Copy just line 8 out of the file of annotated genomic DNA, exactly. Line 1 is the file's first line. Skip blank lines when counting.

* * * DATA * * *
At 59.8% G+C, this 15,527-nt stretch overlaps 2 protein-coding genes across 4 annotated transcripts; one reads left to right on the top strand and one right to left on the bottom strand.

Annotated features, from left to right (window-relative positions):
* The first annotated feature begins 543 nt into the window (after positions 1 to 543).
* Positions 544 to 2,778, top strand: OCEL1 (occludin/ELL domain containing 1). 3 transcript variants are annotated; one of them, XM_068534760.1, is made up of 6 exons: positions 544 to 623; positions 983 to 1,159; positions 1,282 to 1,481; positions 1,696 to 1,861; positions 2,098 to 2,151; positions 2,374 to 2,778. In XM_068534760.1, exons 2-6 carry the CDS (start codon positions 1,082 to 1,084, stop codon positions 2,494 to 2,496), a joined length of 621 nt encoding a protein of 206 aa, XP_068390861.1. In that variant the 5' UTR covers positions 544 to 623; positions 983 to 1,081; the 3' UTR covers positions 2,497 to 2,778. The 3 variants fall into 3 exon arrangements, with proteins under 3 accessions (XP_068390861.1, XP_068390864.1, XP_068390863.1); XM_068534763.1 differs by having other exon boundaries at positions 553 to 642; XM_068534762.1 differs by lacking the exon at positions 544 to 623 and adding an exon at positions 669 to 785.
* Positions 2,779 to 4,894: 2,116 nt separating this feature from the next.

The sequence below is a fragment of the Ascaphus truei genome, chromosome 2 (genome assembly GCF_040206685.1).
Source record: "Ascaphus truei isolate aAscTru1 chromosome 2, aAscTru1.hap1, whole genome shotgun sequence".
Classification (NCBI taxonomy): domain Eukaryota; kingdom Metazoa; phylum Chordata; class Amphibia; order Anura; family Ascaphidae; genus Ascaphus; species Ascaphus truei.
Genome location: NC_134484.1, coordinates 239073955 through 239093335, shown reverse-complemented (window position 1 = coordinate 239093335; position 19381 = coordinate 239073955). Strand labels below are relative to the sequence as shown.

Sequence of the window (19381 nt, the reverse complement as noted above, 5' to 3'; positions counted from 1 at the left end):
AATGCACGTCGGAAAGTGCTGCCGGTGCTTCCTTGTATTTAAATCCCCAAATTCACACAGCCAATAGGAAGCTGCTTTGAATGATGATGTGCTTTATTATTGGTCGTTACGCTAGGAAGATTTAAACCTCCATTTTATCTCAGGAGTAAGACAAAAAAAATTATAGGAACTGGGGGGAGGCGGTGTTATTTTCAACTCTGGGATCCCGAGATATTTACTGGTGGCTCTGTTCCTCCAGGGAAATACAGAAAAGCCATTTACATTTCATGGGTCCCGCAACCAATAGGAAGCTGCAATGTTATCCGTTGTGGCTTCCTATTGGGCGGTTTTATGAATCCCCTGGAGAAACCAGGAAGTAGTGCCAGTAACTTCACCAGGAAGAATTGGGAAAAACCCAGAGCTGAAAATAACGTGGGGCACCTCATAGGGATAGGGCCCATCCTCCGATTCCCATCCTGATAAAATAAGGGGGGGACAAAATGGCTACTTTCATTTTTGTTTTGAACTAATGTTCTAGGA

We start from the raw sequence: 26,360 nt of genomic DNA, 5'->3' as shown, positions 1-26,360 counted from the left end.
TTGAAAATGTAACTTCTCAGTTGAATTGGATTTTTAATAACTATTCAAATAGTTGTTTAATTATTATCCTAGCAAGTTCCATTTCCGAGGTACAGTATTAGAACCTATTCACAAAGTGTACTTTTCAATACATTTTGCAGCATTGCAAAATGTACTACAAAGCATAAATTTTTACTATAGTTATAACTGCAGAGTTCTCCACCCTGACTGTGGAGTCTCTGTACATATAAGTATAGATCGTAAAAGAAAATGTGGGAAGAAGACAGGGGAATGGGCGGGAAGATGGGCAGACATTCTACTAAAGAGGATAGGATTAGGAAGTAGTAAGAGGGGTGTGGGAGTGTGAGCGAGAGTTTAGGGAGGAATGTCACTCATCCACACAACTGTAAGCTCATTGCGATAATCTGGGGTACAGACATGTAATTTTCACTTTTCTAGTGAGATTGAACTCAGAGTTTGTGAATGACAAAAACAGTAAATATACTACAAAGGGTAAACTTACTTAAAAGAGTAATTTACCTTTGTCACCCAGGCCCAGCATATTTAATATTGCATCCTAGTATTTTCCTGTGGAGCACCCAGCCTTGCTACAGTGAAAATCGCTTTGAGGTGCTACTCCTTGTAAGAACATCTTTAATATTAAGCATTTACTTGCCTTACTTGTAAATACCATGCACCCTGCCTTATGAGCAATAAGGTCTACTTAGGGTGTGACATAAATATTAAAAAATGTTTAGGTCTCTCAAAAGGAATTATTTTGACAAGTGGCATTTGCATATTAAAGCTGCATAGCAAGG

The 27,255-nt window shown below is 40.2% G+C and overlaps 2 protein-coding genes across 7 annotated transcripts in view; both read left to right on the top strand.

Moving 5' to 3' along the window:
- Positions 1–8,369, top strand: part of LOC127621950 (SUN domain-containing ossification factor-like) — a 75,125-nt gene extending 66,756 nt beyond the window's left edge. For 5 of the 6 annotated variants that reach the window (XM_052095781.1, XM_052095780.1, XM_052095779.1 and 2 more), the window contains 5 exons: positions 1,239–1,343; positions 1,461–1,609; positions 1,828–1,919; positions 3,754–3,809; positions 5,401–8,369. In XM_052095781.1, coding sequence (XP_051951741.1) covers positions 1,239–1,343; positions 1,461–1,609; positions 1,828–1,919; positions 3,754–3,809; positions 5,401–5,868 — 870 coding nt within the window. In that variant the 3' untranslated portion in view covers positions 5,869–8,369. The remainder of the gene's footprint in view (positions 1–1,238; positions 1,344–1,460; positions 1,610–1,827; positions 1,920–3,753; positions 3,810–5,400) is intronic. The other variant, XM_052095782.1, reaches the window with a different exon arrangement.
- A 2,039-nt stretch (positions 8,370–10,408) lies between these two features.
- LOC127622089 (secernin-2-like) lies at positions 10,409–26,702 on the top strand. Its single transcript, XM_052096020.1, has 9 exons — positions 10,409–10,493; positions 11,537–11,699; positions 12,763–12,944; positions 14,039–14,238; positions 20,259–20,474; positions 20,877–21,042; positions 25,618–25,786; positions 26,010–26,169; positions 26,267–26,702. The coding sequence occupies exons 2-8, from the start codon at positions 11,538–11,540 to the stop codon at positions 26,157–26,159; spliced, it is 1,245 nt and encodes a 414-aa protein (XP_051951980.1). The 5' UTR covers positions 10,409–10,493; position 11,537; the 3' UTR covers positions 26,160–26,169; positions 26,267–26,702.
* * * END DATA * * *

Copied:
Classification (NCBI taxonomy): domain Eukaryota; kingdom Metazoa; phylum Chordata; class Amphibia; order Anura; family Ascaphidae; genus Ascaphus; species Ascaphus truei.